Todd Wilbur's second career started with a chain letter — one of those "send this to five friends" deals that claimed to contain the secret recipe for Mrs. Fields' famous chocolate chip cookies.
The recipe, and the attached story (something about an old woman being suckered into spending $250 for the instructions), were bogus, but they got Wilbur thinking. What if you could come up with the "secret" recipe for popular dishes made by chains like McDonald's, Applebee's and KFC? How hard could it really be?
Wilbur started with the Mrs. Fields hoax, eventually coming up with a recipe that was a variation on the Nestlé Tollhouse classic and tasted remarkably close to Debbie Fields' moneymaker. Then he moved on to more savory exploits. For his second recipe, he reverse-engineered the Big Mac. That special sauce? It's basically Thousand Island dressing.
A former TV news reporter, Wilbur now works full-time cloning recipes for his cookbooks, which are for sale on QVC and have been featured on Oprah and Live with Regis and Kelly. He's not a chef or an innovator; he's a casual-dining cloner, and success means tasting just like the real thing.
"I want it to be exact," Wilbur says as he gets to work on recreating a batch of cous cous salad from the Houston's chain of restaurants. "I don't want to make it better; I don't want to make it worse. I don't want to make it less fat. I don't want to do anything to it except exactly duplicate it."
So far, the Summerlin resident has exactly duplicated enough recipes for nine cookbooks. His 10th, 17 recipes shy of completion, should be out in September. The book will be called Top Secret Restaurant Recipes 3. "Alternate title: The Greatest Cookbook Ever Written," Wilbur jokes.
Since publishing his first in 1993, Wilbur has sold close to 5 million copies of his cookbooks, all of which tackle well-known recipes from fast food or casual dining chains and break them down for cooks to re-create at home. His 1,000th recipe — the one most requested by visitors to his website — was Olive Garden's chicken and gnocchi soup, or as Wilbur describes it, "really good shit." Flipping through the pages of his books is like looking at a greatest-hits menu from chain restaurants: Buffalo Wild Wings' Caribbean jerk sauce, the Cheesecake Factory's Bang-Bang Chicken and Shrimp, Chili's lettuce wraps, KFC's biscuits.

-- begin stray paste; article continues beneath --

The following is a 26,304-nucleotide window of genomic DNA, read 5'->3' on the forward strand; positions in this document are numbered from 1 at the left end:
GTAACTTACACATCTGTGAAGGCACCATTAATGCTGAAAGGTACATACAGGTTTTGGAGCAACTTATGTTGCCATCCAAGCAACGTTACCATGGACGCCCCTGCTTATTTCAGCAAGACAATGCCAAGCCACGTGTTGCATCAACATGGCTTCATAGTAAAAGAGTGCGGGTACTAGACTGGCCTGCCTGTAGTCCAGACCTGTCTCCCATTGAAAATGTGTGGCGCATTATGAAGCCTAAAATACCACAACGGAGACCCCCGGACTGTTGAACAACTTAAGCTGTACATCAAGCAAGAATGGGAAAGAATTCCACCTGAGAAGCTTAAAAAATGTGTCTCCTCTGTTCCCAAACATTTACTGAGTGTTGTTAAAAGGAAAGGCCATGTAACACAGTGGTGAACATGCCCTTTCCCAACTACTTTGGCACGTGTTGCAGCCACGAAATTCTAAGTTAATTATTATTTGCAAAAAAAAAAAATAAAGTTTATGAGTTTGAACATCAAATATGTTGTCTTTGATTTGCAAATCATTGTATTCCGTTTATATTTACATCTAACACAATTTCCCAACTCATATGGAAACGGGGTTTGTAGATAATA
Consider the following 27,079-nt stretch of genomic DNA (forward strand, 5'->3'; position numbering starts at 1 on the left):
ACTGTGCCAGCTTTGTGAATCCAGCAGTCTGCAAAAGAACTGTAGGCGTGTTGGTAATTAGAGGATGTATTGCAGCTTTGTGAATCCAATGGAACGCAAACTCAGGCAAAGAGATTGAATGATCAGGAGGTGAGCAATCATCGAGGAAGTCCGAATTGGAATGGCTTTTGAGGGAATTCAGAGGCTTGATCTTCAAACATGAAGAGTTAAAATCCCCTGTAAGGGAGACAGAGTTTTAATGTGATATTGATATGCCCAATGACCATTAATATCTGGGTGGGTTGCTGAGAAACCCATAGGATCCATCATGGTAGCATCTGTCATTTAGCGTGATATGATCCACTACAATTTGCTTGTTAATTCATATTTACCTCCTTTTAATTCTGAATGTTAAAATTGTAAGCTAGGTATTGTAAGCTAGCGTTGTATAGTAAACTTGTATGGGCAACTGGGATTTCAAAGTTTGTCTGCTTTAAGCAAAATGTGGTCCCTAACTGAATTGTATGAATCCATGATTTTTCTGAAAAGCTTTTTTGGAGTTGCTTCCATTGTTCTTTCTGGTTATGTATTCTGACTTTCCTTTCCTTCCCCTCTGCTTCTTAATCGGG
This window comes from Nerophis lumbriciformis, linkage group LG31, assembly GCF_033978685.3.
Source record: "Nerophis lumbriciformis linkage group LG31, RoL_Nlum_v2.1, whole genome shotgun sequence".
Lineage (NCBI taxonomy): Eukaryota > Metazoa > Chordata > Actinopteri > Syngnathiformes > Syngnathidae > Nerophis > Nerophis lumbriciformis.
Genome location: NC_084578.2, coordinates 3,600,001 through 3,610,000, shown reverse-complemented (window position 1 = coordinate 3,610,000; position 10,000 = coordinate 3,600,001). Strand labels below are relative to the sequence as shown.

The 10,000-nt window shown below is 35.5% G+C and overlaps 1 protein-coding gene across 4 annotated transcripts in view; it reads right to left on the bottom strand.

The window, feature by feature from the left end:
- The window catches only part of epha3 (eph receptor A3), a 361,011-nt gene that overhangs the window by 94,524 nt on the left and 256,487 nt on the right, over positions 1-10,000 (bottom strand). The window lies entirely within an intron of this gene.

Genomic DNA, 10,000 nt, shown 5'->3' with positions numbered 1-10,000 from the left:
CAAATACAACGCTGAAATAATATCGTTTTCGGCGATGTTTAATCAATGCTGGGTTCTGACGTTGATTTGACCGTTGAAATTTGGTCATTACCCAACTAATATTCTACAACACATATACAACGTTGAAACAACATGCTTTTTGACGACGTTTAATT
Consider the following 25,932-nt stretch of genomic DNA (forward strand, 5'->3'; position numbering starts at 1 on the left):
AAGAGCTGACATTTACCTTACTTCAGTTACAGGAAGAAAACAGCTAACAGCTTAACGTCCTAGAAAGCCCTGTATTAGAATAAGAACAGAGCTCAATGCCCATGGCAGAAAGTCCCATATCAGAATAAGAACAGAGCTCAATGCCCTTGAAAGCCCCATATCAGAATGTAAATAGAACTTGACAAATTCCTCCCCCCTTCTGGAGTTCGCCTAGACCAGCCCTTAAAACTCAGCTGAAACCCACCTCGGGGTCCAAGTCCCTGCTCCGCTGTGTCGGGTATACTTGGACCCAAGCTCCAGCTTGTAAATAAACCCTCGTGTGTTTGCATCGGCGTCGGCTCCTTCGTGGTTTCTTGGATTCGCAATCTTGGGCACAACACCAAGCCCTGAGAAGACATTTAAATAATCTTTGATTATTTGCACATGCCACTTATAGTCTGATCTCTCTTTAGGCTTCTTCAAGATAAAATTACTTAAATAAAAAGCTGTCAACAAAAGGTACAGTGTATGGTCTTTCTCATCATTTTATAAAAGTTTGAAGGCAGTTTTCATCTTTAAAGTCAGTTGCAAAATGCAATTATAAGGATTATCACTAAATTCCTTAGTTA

Of course, some recipes take longer to crack than others. Recently, Wilbur's been struggling with Mastro's butter cake. "I know it's tons of butter and cake. I think it's more butter than cake," he muses. After attempting it about 16 times — and taste-testing his handiwork — Wilbur's stomach couldn't take another trial, but he swears the recipe will be in his next book.
And Wilbur has all kinds of tricks for figuring out what goes into the dishes that people crave. Sometimes he asks for a seat at the bar or near the kitchen, so he can watch how desserts or dishes are assembled. Other times he claims to be a strict vegetarian or vegan, so he can find out if a dish contains chicken broth or animal fat. When Oprah Winfrey challenged him to create the Jack Daniel's grill glaze from TGIFriday's before appearing on her show, Wilbur faked an allergy so the restaurant would give him a list of the ingredients.
There's something detective-like about cloning a recipe. You might even imagine a mega-chain getting its feathers ruffled by some guy out in Las Vegas telling everyone what's really in their special sauce. But none of the restaurants Wilbur's mimicked has paid much attention to his exploits, except KFC, which sponsored one of Wilbur's book tours.
Regardless, he keeps playing investigator, hunting for clues and putting the pieces together until he's completed a culinary puzzle that tastes fresh off the line.
"I found this niche that made [cooking] fun and different and a game. And that's what I like — games," Wilbur says. "I haven't gone through Dumpsters yet, but I'm not above that."